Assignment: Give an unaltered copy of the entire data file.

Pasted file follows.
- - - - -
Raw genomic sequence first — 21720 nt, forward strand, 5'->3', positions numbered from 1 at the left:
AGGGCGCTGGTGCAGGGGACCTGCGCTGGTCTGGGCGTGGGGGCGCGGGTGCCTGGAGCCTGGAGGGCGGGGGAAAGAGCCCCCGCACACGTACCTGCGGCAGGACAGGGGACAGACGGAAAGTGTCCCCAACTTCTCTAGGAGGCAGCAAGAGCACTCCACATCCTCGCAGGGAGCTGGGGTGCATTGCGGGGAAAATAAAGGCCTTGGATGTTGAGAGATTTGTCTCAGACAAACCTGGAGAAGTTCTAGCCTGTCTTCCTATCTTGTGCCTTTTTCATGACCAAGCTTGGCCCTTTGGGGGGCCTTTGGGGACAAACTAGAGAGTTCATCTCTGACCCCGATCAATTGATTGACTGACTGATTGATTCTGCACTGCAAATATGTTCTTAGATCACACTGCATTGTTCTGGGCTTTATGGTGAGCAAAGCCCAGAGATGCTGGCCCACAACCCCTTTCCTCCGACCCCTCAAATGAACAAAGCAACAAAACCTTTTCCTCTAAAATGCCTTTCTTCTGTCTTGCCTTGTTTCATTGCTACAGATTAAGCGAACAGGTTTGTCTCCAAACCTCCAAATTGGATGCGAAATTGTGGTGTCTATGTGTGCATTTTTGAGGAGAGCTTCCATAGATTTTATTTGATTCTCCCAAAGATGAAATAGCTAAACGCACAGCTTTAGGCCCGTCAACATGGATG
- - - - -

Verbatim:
Raw genomic sequence first — 21720 nt, forward strand, 5'->3', positions numbered from 1 at the left:
AGGGCGCTGGTGCAGGGGACCTGCGCTGGTCTGGGCGTGGGGGCGCGGGTGCCTGGAGCCTGGAGGGCGGGGGAAAGAGCCCCCGCACACGTACCTGCGGCAGGACAGGGGACAGACGGAAAGTGTCCCCAACTTCTCTAGGAGGCAGCAAGAGCACTCCACATCCTCGCAGGGAGCTGGGGTGCATTGCGGGGAAAATAAAGGCCTTGGATGTTGAGAGATTTGTCTCAGACAAACCTGGAGAAGTTCTAGCCTGTCTTCCTATCTTGTGCCTTTTTCATGACCAAGCTTGGCCCTTTGGGGGGCCTTTGGGGACAAACTAGAGAGTTCATCTCTGACCCCGATCAATTGATTGACTGACTGATTGATTCTGCACTGCAAATATGTTCTTAGATCACACTGCATTGTTCTGGGCTTTATGGTGAGCAAAGCCCAGAGATGCTGGCCCACAACCCCTTTCCTCCGACCCCTCAAATGAACAAAGCAACAAAACCTTTTCCTCTAAAATGCCTTTCTTCTGTCTTGCCTTGTTTCATTGCTACAGATTAAGCGAACAGGTTTGTCTCCAAACCTCCAAATTGGATGCGAAATTGTGGTGTCTATGTGTGCATTTTTGAGGAGAGCTTCCATAGATTTTATTTGATTCTCCCAAAGATGAAATAGCTAAACGCACAGCTTTAGGCCCGTCAACATGGATG